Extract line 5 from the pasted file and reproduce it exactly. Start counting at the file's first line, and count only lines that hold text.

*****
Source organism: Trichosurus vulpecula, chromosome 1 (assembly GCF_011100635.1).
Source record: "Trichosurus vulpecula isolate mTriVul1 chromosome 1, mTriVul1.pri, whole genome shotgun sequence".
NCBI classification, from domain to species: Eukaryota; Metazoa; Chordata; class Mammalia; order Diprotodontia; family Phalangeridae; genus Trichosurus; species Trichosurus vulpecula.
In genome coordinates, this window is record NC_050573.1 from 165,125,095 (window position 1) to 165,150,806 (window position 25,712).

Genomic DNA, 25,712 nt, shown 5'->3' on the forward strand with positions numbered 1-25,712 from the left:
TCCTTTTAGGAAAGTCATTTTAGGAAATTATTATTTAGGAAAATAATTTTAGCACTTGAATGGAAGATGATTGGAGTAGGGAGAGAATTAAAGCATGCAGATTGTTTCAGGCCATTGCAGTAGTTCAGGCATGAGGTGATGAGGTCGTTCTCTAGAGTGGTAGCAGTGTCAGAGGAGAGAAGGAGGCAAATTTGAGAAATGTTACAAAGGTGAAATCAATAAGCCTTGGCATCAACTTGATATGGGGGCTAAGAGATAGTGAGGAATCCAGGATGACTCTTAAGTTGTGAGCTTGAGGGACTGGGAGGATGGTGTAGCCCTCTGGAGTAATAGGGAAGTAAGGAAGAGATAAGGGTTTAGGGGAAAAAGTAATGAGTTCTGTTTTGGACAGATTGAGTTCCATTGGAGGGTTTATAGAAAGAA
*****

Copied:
Genomic DNA, 25,712 nt, shown 5'->3' on the forward strand with positions numbered 1-25,712 from the left: